This was my first visit to Korea. I had visited all around it—to Japan four times, to Hong Kong, Taiwan, Singapore, Thailand, Malaysia, the Philippines—but never before to Korea.

Yet I felt as though I knew South Korea, because for many years I had taught many students from that country. Moreover, half a century ago, I had negotiated with a Presbyterian seminary in neighboring Manchuria to teach there. That discussion had been broken off because of the war, but it left me with a passion for that part of the world—the way a pastor’s first church forever holds an unforgettable place in his soul.

My special interest in Korea now was due to the unusual success of that country’s missionary movement—a success not matched anywhere, except perhaps in Africa south of the Sahara and in Central America.

In many ways, South Korea seemed like any other modern mission field. It wasn’t the success story of any particular denomination or faith tradition. Presbyterians, Pentecostals, Methodists, Baptists, Independents—all seemed to flourish.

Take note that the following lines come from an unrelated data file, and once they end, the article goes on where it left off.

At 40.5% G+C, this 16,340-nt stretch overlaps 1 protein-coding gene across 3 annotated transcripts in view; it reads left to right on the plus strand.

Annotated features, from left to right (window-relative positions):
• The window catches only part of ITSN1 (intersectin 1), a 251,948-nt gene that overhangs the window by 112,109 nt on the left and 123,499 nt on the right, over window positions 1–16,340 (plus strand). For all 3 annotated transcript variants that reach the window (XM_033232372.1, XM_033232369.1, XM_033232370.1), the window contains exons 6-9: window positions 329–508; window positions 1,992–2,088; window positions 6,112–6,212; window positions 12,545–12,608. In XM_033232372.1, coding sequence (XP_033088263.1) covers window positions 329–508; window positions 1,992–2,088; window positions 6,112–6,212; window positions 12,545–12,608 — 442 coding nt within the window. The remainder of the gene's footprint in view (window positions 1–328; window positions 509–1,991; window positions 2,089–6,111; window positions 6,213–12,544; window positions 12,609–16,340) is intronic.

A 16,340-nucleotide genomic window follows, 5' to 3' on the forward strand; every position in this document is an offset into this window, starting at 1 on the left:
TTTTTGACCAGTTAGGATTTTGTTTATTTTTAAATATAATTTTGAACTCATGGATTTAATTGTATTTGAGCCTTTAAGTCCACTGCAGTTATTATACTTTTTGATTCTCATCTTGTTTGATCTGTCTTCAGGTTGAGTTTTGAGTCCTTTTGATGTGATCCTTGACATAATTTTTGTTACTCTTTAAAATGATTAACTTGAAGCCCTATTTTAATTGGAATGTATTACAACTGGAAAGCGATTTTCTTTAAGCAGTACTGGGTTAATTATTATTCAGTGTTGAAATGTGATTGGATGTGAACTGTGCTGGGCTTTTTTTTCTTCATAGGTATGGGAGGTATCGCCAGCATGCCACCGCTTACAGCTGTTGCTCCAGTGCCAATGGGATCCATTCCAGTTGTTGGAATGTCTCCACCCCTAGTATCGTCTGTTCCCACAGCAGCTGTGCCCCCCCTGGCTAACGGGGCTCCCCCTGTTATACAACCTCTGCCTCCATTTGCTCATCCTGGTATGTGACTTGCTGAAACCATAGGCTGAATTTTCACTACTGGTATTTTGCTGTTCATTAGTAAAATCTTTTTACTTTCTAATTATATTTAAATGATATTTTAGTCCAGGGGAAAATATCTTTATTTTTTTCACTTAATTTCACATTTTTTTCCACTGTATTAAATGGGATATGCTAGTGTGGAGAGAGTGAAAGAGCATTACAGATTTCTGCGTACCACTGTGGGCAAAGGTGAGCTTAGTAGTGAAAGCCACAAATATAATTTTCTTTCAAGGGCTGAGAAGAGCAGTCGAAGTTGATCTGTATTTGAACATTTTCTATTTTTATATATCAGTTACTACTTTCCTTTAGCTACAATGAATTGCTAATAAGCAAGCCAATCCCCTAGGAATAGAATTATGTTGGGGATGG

No doubt factors in the early history of Korean missions have some significance for this extraordinary explosion of the church. Korea never had a national religion. All of its major pre-Christian religions were imports. Hence, Christianity was never perceived as a threat to patriotism. Moreover, the so-called Nevius method, with its stress on self-support, self-propagation, and self-government, developed first in the Korean Presbyterian Mission and quickly spread to all Protestant missions in Korea.

More important, however, is what Korean churches are doing today. They rigorously follow the principles of church growth. Every convert is immediately put to work at spiritual tasks, not just painting the basement. ...

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